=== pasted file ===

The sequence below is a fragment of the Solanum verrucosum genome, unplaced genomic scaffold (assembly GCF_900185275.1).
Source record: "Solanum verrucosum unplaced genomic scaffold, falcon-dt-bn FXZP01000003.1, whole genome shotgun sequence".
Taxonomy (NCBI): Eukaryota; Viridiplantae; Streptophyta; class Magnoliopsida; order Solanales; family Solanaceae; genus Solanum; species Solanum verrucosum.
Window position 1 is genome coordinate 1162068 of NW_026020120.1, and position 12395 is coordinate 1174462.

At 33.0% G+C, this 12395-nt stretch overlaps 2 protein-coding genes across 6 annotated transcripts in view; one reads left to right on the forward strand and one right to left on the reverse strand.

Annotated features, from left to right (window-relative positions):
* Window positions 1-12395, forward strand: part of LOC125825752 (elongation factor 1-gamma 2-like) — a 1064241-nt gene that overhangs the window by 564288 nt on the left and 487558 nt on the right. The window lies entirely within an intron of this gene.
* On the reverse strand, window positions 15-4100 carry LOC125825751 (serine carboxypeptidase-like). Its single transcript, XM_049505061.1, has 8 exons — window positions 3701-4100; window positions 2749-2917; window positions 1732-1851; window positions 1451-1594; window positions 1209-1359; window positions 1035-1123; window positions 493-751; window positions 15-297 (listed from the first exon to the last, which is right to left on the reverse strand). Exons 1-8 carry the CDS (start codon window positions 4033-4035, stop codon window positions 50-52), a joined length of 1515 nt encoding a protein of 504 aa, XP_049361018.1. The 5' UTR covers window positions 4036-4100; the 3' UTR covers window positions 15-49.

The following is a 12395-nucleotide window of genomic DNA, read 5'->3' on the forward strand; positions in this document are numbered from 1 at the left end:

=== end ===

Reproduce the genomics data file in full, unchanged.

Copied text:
The sequence below is a fragment of the Solanum verrucosum genome, unplaced genomic scaffold (assembly GCF_900185275.1).
Source record: "Solanum verrucosum unplaced genomic scaffold, falcon-dt-bn FXZP01000003.1, whole genome shotgun sequence".
Taxonomy (NCBI): Eukaryota; Viridiplantae; Streptophyta; class Magnoliopsida; order Solanales; family Solanaceae; genus Solanum; species Solanum verrucosum.
Window position 1 is genome coordinate 1162068 of NW_026020120.1, and position 12395 is coordinate 1174462.

At 33.0% G+C, this 12395-nt stretch overlaps 2 protein-coding genes across 6 annotated transcripts in view; one reads left to right on the forward strand and one right to left on the reverse strand.

Annotated features, from left to right (window-relative positions):
* Window positions 1-12395, forward strand: part of LOC125825752 (elongation factor 1-gamma 2-like) — a 1064241-nt gene that overhangs the window by 564288 nt on the left and 487558 nt on the right. The window lies entirely within an intron of this gene.
* On the reverse strand, window positions 15-4100 carry LOC125825751 (serine carboxypeptidase-like). Its single transcript, XM_049505061.1, has 8 exons — window positions 3701-4100; window positions 2749-2917; window positions 1732-1851; window positions 1451-1594; window positions 1209-1359; window positions 1035-1123; window positions 493-751; window positions 15-297 (listed from the first exon to the last, which is right to left on the reverse strand). Exons 1-8 carry the CDS (start codon window positions 4033-4035, stop codon window positions 50-52), a joined length of 1515 nt encoding a protein of 504 aa, XP_049361018.1. The 5' UTR covers window positions 4036-4100; the 3' UTR covers window positions 15-49.

The following is a 12395-nucleotide window of genomic DNA, read 5'->3' on the forward strand; positions in this document are numbered from 1 at the left end: